In recent years the Vikings have become ubiquitous. Making up for decades of confinement at the more academic end of the publishing spectrum, they have now colonised great swathes of our bookshops. A succession of popular works has revised and reoriented our view of these great Scandinavian raiders. It is a bold author who enters this suddenly crowded field with a general history, albeit one whose geographical focus is limited, but Thomas Williams’s Viking Britain still manages to more than hold its own.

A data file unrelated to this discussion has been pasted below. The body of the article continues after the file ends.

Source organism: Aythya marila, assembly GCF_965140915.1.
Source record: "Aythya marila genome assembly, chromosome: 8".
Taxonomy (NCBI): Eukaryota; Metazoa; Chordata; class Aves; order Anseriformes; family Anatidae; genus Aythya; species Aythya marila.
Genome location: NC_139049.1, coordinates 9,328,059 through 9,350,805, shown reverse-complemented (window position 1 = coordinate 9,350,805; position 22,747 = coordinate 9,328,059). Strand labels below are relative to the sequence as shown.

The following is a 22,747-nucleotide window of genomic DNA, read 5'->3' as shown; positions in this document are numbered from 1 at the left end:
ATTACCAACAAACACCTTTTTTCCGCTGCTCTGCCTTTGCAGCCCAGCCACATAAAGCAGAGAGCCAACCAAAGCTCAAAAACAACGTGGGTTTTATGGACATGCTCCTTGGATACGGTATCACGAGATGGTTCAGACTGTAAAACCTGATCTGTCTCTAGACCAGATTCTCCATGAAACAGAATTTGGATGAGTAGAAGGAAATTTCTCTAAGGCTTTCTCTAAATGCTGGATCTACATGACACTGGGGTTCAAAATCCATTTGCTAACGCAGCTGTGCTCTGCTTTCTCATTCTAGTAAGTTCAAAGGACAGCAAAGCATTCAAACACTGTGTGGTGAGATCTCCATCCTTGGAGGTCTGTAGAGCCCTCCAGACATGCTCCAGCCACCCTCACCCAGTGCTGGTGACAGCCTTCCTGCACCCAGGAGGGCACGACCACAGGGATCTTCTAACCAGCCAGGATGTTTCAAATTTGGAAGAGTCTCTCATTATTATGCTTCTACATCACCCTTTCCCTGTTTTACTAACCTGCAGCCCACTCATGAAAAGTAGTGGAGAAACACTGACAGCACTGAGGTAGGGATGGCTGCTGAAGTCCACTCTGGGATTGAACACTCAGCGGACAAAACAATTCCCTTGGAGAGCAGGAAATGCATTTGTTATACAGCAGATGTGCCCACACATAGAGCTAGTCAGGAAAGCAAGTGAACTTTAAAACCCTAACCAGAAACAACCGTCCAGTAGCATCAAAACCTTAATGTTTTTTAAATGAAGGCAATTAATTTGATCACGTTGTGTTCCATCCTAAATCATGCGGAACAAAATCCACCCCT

At the outset Williams, who was project curator for the British Museum’s blockbuster exhibition on the Vikings in 2014, laments the public’s almost inexhaustible appetite for portrayals of the Norsemen as ‘big men with swords, crushing skulls left, right and centre’. It is his stated objective to rescue them from